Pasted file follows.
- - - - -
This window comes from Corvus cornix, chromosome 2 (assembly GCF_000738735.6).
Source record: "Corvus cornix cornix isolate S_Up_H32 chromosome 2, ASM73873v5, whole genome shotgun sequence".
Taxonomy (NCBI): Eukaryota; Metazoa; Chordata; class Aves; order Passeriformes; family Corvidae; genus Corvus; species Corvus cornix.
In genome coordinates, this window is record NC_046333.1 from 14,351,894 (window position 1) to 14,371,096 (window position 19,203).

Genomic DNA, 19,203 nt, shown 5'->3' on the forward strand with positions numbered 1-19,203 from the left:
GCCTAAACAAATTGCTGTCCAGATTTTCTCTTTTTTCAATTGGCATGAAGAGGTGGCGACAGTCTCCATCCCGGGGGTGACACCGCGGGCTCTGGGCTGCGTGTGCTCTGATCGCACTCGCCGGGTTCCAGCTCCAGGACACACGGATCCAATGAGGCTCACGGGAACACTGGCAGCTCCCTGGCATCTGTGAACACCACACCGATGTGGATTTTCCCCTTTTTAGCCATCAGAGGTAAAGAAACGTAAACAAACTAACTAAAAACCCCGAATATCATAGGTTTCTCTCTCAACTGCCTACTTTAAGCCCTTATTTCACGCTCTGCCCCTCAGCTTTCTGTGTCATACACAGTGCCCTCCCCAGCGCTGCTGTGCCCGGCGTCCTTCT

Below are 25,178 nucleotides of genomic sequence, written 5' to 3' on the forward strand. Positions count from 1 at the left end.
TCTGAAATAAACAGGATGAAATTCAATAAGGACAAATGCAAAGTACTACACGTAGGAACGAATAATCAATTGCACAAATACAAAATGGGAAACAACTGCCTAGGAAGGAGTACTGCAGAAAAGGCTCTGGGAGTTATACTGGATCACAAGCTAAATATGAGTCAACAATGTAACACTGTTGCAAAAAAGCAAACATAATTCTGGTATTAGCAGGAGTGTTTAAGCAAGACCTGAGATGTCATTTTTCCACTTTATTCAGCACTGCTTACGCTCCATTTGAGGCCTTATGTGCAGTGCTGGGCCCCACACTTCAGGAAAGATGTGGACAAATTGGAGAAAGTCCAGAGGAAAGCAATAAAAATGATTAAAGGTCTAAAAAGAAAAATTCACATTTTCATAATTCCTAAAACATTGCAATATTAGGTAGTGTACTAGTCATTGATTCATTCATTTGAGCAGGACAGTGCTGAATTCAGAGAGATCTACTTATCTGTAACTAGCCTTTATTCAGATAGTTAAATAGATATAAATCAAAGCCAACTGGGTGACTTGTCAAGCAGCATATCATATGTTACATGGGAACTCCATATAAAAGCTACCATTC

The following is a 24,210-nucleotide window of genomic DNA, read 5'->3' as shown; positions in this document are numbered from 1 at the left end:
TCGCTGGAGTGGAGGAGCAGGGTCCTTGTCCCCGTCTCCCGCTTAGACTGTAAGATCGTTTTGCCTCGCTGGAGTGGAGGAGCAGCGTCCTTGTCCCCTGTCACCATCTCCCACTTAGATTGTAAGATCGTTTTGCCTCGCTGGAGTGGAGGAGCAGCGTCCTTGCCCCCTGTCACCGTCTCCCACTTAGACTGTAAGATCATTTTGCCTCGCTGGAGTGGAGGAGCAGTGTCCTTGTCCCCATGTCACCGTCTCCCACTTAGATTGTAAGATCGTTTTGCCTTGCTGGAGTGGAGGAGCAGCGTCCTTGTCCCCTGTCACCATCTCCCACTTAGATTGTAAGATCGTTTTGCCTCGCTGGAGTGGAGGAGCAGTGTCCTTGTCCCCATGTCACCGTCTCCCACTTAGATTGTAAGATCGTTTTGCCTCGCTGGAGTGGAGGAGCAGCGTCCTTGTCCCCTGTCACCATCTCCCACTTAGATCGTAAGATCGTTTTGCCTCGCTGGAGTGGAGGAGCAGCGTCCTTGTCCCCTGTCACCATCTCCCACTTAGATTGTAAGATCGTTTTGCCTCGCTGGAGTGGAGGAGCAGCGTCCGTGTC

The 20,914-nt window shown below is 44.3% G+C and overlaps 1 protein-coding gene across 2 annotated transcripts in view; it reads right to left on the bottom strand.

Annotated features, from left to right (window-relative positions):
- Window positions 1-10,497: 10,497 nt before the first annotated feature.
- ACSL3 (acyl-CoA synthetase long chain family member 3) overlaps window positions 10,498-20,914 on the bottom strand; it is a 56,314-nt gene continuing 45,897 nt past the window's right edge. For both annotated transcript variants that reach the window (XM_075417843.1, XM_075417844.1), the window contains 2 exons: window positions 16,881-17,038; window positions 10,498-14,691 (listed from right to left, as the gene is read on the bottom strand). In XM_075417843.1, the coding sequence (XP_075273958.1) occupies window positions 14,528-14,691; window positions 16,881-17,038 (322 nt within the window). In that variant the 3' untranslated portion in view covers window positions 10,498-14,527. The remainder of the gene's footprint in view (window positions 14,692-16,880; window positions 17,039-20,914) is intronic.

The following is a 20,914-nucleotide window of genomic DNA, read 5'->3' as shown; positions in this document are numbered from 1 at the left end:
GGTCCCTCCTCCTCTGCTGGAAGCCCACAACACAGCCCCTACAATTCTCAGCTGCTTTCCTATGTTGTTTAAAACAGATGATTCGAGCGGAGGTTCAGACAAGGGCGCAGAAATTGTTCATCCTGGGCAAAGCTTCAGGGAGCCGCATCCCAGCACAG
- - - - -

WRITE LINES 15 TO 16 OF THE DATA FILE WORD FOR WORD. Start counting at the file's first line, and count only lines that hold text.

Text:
The following is a 20,914-nucleotide window of genomic DNA, read 5'->3' as shown; positions in this document are numbered from 1 at the left end:
GGTCCCTCCTCCTCTGCTGGAAGCCCACAACACAGCCCCTACAATTCTCAGCTGCTTTCCTATGTTGTTTAAAACAGATGATTCGAGCGGAGGTTCAGACAAGGGCGCAGAAATTGTTCATCCTGGGCAAAGCTTCAGGGAGCCGCATCCCAGCACAG